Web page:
U.S G Visas and NATO Visas

G visas and NATO visas are visas which allow employees of international organizations and NATO respectively to enter the U.S.

///U.S G Visas and NATO Visas
U.S G Visas and NATO Visas

Besides having nonimmigrant visas for people of different professions and students, the U.S also has diplomatic and official visas. Amongst these are three categories:

  • A visas for foreign government officials visiting the U.S on official duties;
  • G visas for officials and employees of international organizations visiting for official duties;
  • NATO visas for officials of the North Atlantic Treaty Organization visiting for official duties.

This article will go through the international organizations visas (G visas) and NATO visas.

What is a G Visa and a NATO Visa?

G visas are visas which allow employees of international organizations to enter the U.S. NATO visas serve the same purpose, but they are only for NATO employees. The officials from international organizations and NATO must be on official duties from their employers. Otherwise, if they want to enter the U.S on any other capacity, they must get different visas. If they are coming for tourism, then the tourism visas are more appropriate.

The international organization which the employee works for or NATO must prove that they are sending the person for working activities such as meetings or workshops.

With any G visa or NATO visa, the employee can enter and stay in the U.S. They must stay only for the duration of the official activities. That is why, most often, the G visas and NATO visas are only for the period of time that the person has duties in the U.S. The employee cannot use this visa for other purposes than their work.

During the time they are in the U.S, the official cannot work for any other employer. They are not allowed to enroll in a university or attempt to overstay their visa. Additionally, if the person qualifies under the Visa Waiver Program, they must still apply for the G visa or NATO visa. Officials of international organizations or NATO are not allowed to enter the U.S for official duties with the Visa Waiver Program.

What are the Types of G Visas?

Under the U.S rules, there are 5 types of G visas as follows:

  • G-1 visa for permanent mission members of a recognized government who work for an international organization and their dependents;
  • G-2 visa for representatives of a recognized government travelling to the U.S for meetings of an international organization and their dependents;
  • G-3 visa for representatives of a non-recognized or non-member government and their dependents;
  • G-4 visa for individuals travelling to the U.S to be appointed to an international organization including the United Nations, and their dependents;
  • G-5 visa for personal employees or domestic workers of G-1 to G-4 visa holders.

What are the Types of NATO Visas?

There are 7 types of NATO visas, as follows:

  • NATO-1 visa for permanent members of NATO or any of its subsidiaries, or for staff members of principal NATO representatives;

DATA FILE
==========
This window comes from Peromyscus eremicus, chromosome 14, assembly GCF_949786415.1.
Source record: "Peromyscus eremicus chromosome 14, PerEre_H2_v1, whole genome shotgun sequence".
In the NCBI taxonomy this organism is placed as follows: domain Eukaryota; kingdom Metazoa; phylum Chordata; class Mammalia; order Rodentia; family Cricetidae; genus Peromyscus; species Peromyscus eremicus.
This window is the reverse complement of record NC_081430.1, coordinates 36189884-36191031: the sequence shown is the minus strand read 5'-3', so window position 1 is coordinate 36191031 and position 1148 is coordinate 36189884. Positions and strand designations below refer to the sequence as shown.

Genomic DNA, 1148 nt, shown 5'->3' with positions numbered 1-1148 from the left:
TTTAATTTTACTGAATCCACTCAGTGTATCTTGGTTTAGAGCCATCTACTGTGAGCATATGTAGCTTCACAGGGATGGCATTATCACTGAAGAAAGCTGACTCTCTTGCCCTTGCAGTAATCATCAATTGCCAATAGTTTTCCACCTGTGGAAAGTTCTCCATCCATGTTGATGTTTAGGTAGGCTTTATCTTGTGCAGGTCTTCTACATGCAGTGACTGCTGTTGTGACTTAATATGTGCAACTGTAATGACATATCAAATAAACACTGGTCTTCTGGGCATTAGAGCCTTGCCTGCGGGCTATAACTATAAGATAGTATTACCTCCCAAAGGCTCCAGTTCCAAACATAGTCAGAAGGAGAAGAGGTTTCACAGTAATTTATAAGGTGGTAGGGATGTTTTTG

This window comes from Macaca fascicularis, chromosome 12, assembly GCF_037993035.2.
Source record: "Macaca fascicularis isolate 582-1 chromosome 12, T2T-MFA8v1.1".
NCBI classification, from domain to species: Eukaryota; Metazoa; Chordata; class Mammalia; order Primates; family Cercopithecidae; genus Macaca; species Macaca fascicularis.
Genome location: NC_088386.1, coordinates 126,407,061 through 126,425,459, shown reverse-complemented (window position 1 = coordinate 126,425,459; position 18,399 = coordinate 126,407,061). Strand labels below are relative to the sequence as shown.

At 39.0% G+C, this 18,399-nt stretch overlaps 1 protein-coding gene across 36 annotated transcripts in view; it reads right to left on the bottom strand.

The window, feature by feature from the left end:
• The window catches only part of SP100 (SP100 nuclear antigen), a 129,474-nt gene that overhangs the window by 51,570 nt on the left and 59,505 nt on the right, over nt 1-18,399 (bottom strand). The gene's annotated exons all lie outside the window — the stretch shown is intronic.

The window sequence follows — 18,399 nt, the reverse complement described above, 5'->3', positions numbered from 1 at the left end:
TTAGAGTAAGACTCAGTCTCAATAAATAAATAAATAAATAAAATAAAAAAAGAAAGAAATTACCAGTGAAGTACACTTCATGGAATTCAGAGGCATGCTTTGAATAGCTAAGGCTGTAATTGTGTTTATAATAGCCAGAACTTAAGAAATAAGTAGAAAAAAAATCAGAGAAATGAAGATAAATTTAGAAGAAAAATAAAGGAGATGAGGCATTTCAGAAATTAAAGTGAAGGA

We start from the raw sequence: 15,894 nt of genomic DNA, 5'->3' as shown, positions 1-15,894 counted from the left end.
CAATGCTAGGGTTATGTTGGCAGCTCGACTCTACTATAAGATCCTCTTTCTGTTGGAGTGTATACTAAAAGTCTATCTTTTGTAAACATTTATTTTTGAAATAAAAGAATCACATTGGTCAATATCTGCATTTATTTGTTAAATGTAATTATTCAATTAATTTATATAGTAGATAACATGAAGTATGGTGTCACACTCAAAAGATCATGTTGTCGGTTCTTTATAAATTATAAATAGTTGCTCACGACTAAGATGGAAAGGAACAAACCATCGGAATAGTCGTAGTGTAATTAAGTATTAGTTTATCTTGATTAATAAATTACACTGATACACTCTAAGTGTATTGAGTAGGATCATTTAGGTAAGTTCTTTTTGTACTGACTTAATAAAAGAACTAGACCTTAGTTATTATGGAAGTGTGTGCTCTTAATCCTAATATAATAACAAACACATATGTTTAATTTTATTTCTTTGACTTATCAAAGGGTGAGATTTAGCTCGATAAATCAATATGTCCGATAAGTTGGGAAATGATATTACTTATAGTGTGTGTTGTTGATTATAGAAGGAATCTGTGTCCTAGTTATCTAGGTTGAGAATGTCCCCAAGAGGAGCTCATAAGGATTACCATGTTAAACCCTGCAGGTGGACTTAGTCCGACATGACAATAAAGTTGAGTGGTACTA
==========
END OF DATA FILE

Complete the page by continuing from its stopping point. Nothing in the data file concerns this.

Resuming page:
• NATO-2 visa for representatives of members states of NATO or any of its subsidiaries, or advisors/technical experts to a NATO delegation;
  • NATO-3 visa for a member of the official clerical staff accompanying representatives of member states to NATO or any of its subsidiaries;
  • NATO-4 visa for foreign nationals classified as NATO officials;
  • NATO-5 visa for foreign nationals classified as NATO experts;
  • NATO-6 visa for members of a civilian component of NATO;
  • NATO-7 visa for attendants or personal employees of NATO-1 to NATO-6 visas.

What are the Requirements of G Visas and NATO Visas?

To receive any of the G visas or NATO visas, officials must prove that they have been sent by their corresponding international organizations or NATO. They must present evidence of the duties they will have while in the U.S. to prove eligibility for the visas.

The applicants are not allowed in any circumstances to get a G or NATO visa if they are not on official duties.

Those who are applying for G visas must prove that the international organization is recognized by the U.S government and president.

Some officials are exempt from having to get a NATO visa. This is applicable only if the person travelling belongs to the armed forces personnel and is:

  • Attached to the NATO Allied Headquarters in the U.S. and is on official duties;
  • Entering the U.S under the NATO Status of Forces Agreement

If you are travelling as armed forces personnel, you are generally required to enter the U.S on a military aircraft or a naval vessel. At the point of entry, you must present your military ID and supporting documents from NATO. If you have family travelling with you, they must have a valid NATO visa or they will not be allowed to enter the U.S.

How to Apply for a G Visa or a NATO Visa?

The steps to apply for the G visas or NATO visas are similar and are as follows.

Step 1: File Form DS-160 or Form DS-1648

Form DS-160, Online Nonimmigrant Visa Application is the main application form for visas in the U.S. You can access it online and answer the questions it has. The form mostly asks for background information and the purpose of travel. You must use Form DS-160 only if you are applying for a G-1 to G-4 visa or NATO-1 to NATO-6 visa for the first time.

After you complete Form DS-160 online, save the confirmation page that it gives you. You will need the page later to attach it to your documents.

Alternatively, if you have held a G-1 to G-4 or NATO-1 to NATO-6 visa before, use Form DS-1648, Online Application for A, G, and NATO Visas.

Step 2: Submit supporting documents

In addition to the main application forms, you must also attach supporting documents. They will be used by the U.S Embassy to evaluate your application and eligibility of the visa. Prepare a file with these documents:

  • Passport which must be valid for more than 6 months after your return from the U.S.;
  • Form DS-160 confirmation page;
  • Photos which meet the Photograph Requirements;
  • Diplomatic note from the international organization or NATO confirming your status and explaining your duties in the U.S. The letter must include:
    • The employee name, date of birth, job title, the name of the international organization the person will be working for, description of duties, travel dates, and length of stay in the U.S.;